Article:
Following the rape and murder of a colonial family, outlaw brothers Charlie and Mikey burns are captured by ruthless local lawman, Captain Stanley. Rather than imprison both fugitives, Stanley presents Charlie with a proposition (though it's really a demand) that Charlie kill his older brother, and gang leader, Arthur or else Mikey will meet his demise at the end of a hangman's noose. It is a proposition which will have karmic repercussions for all involved.
Directed by Brisbanite John Hillcoate from a script by Aussie indie icon Nick Cave, this film has some of the most gorgeous photography of the Australian outback ever committed to film, showcasing it's unique desolate beauty in it's dust, flies and exquisite sunsets.
Hillcoate assembles a very fine ensemble cast, most notably Ray Winstone as Captain Stanley and Guy Pearce as Charlie Burns - two actors performing at the top of their game. Danny Huston is effective as Arthur Burns, a man whose serene exterior belies his vicious temperament. Other performers include Emily Watson and John Hurt, as well as fine Australian talent David Wenham, Leah Purcell, Tommy Lewis and quintessential movie aborigine David Gulpilil. All performances are excellent.
Despite it's high violence quotient, the film has an admirable lack of moralistic tone. There are no obvious good guys and bad guys, all the characters are shades of grey possessing both positive and negative attributes, although some characters may lean one way or the other. In particular, Captain Stanley has a good heart though history may judge his methods of justice with contempt, and Charlie Burns has a fierce sense of loyalty and honour but his associated family ties have led him to commit horrific crimes. Even Captain Stanley's wife, Martha, in all her Victorian innocence and naivety, has a dark side to her soul; an attribute which will further propel all towards their destinies.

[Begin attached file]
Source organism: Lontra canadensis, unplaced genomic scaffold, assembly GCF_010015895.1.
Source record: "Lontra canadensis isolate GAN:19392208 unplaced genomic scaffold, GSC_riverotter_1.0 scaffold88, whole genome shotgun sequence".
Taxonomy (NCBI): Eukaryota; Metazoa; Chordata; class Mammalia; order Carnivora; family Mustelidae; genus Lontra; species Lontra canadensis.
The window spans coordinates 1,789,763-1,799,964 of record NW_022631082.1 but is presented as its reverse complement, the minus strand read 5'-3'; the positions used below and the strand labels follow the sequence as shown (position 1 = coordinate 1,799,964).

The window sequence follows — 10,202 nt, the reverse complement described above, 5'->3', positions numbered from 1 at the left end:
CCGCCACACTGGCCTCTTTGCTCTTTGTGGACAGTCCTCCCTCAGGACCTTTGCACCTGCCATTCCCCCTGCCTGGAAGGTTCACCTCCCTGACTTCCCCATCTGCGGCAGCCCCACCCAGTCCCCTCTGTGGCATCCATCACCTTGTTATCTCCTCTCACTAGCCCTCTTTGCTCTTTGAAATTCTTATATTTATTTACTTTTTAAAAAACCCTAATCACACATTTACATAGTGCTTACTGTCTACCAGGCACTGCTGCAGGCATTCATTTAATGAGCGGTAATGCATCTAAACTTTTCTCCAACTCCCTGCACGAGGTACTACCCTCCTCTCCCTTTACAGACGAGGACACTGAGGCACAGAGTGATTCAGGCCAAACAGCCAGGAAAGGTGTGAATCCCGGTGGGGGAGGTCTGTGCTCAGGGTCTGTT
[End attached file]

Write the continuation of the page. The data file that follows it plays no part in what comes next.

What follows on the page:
It's strong subtext of white colonialists' condescending treatment of the aboriginal population puts this film in fine company with other Australian indigenous-themed films such as Fred Schepisi's The Chant Of Jimmy Blacksmith, Nicholas Roeg's Walkabout, Rolf de Heer's The Tracker and Phillip Noyce's Rabbit Proof Fence. The Proposition is the best of these. This is a big call, I know, but the fact is that none of those other very fine Australian films possess the tension which so completely permeates Hillcoates' picture. This film represents a major achievement for both Hillcoate and Cave and is the best Australian film to leave these shores since Ray Lawrence's Lantana.
Rural Australia in the late nineteenth century: Capt. Stanley and his men capture two of the four Burns brothers, Charlie and Mike. Their gang is held responsible for attacking the Hopkins farm, raping pregnant Mrs. Hopkins and murdering the whole family. Arthur Burns, the eldest brother and the gang's mastermind, remains on the loose and has retreated to a mountain hideout. Capt. Stanley's proposition to Charlie is to gain pardon and - more importantly - save his beloved younger brother Mike from the gallows by finding and killing Arthur within nine days.
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